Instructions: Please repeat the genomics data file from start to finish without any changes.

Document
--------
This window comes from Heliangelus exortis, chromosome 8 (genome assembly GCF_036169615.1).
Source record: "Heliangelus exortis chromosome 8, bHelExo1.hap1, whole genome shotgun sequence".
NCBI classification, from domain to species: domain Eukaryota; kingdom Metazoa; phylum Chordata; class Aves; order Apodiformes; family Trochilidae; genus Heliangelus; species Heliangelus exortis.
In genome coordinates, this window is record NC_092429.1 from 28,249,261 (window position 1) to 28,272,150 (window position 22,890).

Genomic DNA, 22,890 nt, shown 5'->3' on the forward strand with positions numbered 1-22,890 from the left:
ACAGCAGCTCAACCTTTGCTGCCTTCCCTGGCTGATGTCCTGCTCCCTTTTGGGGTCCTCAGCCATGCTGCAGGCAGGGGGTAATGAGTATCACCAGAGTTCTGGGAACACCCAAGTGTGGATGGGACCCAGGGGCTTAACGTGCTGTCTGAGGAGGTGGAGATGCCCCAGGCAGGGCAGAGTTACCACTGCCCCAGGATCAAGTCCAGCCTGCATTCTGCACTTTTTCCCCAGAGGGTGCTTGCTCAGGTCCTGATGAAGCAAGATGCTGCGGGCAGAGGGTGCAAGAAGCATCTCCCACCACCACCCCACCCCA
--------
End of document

This window comes from Heliangelus exortis, chromosome 8 (genome assembly GCF_036169615.1).
Source record: "Heliangelus exortis chromosome 8, bHelExo1.hap1, whole genome shotgun sequence".
NCBI classification, from domain to species: domain Eukaryota; kingdom Metazoa; phylum Chordata; class Aves; order Apodiformes; family Trochilidae; genus Heliangelus; species Heliangelus exortis.
In genome coordinates, this window is record NC_092429.1 from 28,249,261 (window position 1) to 28,272,150 (window position 22,890).

Genomic DNA, 22,890 nt, shown 5'->3' on the forward strand with positions numbered 1-22,890 from the left:
ACAGCAGCTCAACCTTTGCTGCCTTCCCTGGCTGATGTCCTGCTCCCTTTTGGGGTCCTCAGCCATGCTGCAGGCAGGGGGTAATGAGTATCACCAGAGTTCTGGGAACACCCAAGTGTGGATGGGACCCAGGGGCTTAACGTGCTGTCTGAGGAGGTGGAGATGCCCCAGGCAGGGCAGAGTTACCACTGCCCCAGGATCAAGTCCAGCCTGCATTCTGCACTTTTTCCCCAGAGGGTGCTTGCTCAGGTCCTGATGAAGCAAGATGCTGCGGGCAGAGGGTGCAAGAAGCATCTCCCACCACCACCCCACCCCA